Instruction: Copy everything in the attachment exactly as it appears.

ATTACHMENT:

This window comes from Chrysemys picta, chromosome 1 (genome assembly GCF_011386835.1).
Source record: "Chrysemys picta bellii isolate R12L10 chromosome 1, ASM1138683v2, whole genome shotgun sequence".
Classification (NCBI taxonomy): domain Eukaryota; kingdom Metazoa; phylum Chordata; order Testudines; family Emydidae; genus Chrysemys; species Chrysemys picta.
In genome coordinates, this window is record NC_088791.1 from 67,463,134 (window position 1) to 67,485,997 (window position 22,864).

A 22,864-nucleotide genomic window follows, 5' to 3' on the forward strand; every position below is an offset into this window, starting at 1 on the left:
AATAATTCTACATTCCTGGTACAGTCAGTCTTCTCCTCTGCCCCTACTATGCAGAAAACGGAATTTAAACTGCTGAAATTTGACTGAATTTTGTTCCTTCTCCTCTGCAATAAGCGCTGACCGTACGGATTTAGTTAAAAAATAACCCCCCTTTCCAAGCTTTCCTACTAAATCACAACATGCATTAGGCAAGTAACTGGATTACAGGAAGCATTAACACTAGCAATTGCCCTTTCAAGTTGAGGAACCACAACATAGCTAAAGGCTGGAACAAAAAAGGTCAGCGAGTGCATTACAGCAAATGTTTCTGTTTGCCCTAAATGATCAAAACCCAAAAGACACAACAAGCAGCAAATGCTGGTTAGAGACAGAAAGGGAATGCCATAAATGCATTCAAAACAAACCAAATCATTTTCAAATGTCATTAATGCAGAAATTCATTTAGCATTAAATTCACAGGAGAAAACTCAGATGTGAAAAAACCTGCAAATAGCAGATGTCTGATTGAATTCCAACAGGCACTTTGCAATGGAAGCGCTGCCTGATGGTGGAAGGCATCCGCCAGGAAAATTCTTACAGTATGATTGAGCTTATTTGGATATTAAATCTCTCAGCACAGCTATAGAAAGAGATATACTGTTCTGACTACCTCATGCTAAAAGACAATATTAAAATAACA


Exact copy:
This window comes from Chrysemys picta, chromosome 1 (genome assembly GCF_011386835.1).
Source record: "Chrysemys picta bellii isolate R12L10 chromosome 1, ASM1138683v2, whole genome shotgun sequence".
Classification (NCBI taxonomy): domain Eukaryota; kingdom Metazoa; phylum Chordata; order Testudines; family Emydidae; genus Chrysemys; species Chrysemys picta.
In genome coordinates, this window is record NC_088791.1 from 67,463,134 (window position 1) to 67,485,997 (window position 22,864).

A 22,864-nucleotide genomic window follows, 5' to 3' on the forward strand; every position below is an offset into this window, starting at 1 on the left:
AATAATTCTACATTCCTGGTACAGTCAGTCTTCTCCTCTGCCCCTACTATGCAGAAAACGGAATTTAAACTGCTGAAATTTGACTGAATTTTGTTCCTTCTCCTCTGCAATAAGCGCTGACCGTACGGATTTAGTTAAAAAATAACCCCCCTTTCCAAGCTTTCCTACTAAATCACAACATGCATTAGGCAAGTAACTGGATTACAGGAAGCATTAACACTAGCAATTGCCCTTTCAAGTTGAGGAACCACAACATAGCTAAAGGCTGGAACAAAAAAGGTCAGCGAGTGCATTACAGCAAATGTTTCTGTTTGCCCTAAATGATCAAAACCCAAAAGACACAACAAGCAGCAAATGCTGGTTAGAGACAGAAAGGGAATGCCATAAATGCATTCAAAACAAACCAAATCATTTTCAAATGTCATTAATGCAGAAATTCATTTAGCATTAAATTCACAGGAGAAAACTCAGATGTGAAAAAACCTGCAAATAGCAGATGTCTGATTGAATTCCAACAGGCACTTTGCAATGGAAGCGCTGCCTGATGGTGGAAGGCATCCGCCAGGAAAATTCTTACAGTATGATTGAGCTTATTTGGATATTAAATCTCTCAGCACAGCTATAGAAAGAGATATACTGTTCTGACTACCTCATGCTAAAAGACAATATTAAAATAACA